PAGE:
Analysis: Kenny’s bland reaction ignores ECB’s bullying tactics
Taoiseach response may reflect behind-the-scenes battle over national debt
Taoiseach Enda Kenny: fighting a different war
When asked for his view on Trichet’s letter, Taoiseach Enda Kenny was careful to skirt around the real issue.
Namely, did the ECB overstep its authority in forcing a member state to accept a bailout?
Having an unelected bureaucracy assume the authority to heap three years of austerity on the Irish taxpayer is the stuff of eurosceptic nightmares.
At very least, this was a decision the Government should have been allowed to make in the absence of explicit threats from Frankfurt.
Avoiding any direct criticism of the ECB, he opted to remind us of who caused the mess in the first place.
The root of the State’s financial problems began with the election of the Fianna Fail-led government in 1997, he said.
“Prior to that the country was lean, competitive, export driven with a very good cost base and structure; then all was let go to the wind by the assumption you could run the country on taxes coming from property.”
In any case, he said by the time the letter had been written, the Governor of the Central Bank had already been on Irish radio, saying that the IMF were here, “the dye was already cast”.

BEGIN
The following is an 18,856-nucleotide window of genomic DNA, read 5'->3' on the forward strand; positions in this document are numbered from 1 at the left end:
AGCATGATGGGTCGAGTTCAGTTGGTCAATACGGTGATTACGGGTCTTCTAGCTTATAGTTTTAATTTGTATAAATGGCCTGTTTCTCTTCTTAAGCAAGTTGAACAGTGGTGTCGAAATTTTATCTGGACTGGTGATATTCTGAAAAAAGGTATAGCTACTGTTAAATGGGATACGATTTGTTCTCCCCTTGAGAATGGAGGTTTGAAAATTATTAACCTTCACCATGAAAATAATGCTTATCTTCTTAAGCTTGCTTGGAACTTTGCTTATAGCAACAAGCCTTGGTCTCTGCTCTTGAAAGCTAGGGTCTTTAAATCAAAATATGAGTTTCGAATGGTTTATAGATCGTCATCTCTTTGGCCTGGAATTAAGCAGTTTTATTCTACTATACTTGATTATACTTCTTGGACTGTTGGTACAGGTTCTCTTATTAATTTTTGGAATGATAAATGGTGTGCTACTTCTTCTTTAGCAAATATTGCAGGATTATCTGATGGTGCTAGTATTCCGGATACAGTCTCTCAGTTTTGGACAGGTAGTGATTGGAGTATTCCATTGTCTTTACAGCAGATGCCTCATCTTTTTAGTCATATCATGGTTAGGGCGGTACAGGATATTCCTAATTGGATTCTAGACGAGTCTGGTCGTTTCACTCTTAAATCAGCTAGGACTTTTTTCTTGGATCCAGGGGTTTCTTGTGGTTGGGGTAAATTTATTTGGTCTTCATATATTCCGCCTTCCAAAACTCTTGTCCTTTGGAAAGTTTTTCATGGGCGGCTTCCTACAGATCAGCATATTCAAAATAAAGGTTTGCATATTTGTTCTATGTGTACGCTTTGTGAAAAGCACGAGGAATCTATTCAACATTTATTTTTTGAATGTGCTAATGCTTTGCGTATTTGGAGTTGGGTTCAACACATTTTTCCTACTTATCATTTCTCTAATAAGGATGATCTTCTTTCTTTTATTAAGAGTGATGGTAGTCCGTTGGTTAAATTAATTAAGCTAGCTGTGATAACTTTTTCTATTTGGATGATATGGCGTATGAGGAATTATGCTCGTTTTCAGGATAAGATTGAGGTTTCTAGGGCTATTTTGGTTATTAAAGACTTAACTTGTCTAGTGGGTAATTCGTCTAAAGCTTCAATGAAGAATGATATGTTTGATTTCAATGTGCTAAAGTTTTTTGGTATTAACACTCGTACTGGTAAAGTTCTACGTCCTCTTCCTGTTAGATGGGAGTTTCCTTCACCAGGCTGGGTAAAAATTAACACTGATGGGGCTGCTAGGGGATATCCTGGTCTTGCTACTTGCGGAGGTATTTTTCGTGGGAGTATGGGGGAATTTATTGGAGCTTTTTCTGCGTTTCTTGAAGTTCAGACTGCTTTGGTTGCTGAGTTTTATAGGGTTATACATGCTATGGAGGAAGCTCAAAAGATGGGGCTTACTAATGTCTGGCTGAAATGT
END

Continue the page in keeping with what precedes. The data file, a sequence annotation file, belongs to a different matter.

The injustice of how Ireland was unceremoniously bundled into a bailout was not mentioned.
His reaction is instructive of what’s going on behind the scenes in Europe regarding Ireland’s debt.
He has no interest in antagonising Frankfurt while the Government manoeuvres to pay back €10 billion of its IMF debt ahead of time - something its needs the rest of the troika, which includes the ECB, to acquiesce with.
The Government has also got the ECB to essentially look the other way in relation to its Anglo promissory note deal in terms of whether it breached state aid rules.
Mr Kenny is fighting a different war, it seems.